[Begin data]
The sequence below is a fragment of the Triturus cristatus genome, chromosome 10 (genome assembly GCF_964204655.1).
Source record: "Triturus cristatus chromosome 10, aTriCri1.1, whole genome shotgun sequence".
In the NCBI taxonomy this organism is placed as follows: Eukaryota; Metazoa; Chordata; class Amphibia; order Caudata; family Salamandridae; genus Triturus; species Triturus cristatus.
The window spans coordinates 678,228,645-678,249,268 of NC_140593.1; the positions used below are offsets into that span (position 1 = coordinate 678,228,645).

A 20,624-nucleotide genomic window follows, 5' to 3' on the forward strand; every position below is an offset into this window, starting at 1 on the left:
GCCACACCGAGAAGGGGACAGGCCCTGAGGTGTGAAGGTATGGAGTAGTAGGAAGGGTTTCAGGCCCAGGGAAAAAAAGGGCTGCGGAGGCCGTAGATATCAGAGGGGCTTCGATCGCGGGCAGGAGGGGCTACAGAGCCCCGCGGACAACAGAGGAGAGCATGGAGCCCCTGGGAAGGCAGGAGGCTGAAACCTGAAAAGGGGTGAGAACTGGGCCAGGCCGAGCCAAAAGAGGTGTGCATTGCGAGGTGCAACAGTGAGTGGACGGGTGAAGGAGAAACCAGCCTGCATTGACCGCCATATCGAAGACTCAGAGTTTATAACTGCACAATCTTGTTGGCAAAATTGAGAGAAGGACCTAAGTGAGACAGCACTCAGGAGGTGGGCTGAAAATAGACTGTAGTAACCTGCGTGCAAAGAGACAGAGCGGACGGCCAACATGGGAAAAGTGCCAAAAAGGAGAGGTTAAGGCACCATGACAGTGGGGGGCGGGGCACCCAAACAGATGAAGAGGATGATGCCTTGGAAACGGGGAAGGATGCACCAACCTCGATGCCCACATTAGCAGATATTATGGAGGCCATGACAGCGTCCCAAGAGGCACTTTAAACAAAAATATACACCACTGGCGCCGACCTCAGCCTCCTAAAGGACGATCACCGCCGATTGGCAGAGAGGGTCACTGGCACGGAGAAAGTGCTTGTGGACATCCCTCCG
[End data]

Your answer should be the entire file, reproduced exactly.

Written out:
The sequence below is a fragment of the Triturus cristatus genome, chromosome 10 (genome assembly GCF_964204655.1).
Source record: "Triturus cristatus chromosome 10, aTriCri1.1, whole genome shotgun sequence".
In the NCBI taxonomy this organism is placed as follows: Eukaryota; Metazoa; Chordata; class Amphibia; order Caudata; family Salamandridae; genus Triturus; species Triturus cristatus.
The window spans coordinates 678,228,645-678,249,268 of NC_140593.1; the positions used below are offsets into that span (position 1 = coordinate 678,228,645).

A 20,624-nucleotide genomic window follows, 5' to 3' on the forward strand; every position below is an offset into this window, starting at 1 on the left:
GCCACACCGAGAAGGGGACAGGCCCTGAGGTGTGAAGGTATGGAGTAGTAGGAAGGGTTTCAGGCCCAGGGAAAAAAAGGGCTGCGGAGGCCGTAGATATCAGAGGGGCTTCGATCGCGGGCAGGAGGGGCTACAGAGCCCCGCGGACAACAGAGGAGAGCATGGAGCCCCTGGGAAGGCAGGAGGCTGAAACCTGAAAAGGGGTGAGAACTGGGCCAGGCCGAGCCAAAAGAGGTGTGCATTGCGAGGTGCAACAGTGAGTGGACGGGTGAAGGAGAAACCAGCCTGCATTGACCGCCATATCGAAGACTCAGAGTTTATAACTGCACAATCTTGTTGGCAAAATTGAGAGAAGGACCTAAGTGAGACAGCACTCAGGAGGTGGGCTGAAAATAGACTGTAGTAACCTGCGTGCAAAGAGACAGAGCGGACGGCCAACATGGGAAAAGTGCCAAAAAGGAGAGGTTAAGGCACCATGACAGTGGGGGGCGGGGCACCCAAACAGATGAAGAGGATGATGCCTTGGAAACGGGGAAGGATGCACCAACCTCGATGCCCACATTAGCAGATATTATGGAGGCCATGACAGCGTCCCAAGAGGCACTTTAAACAAAAATATACACCACTGGCGCCGACCTCAGCCTCCTAAAGGACGATCACCGCCGATTGGCAGAGAGGGTCACTGGCACGGAGAAAGTGCTTGTGGACATCCCTCCG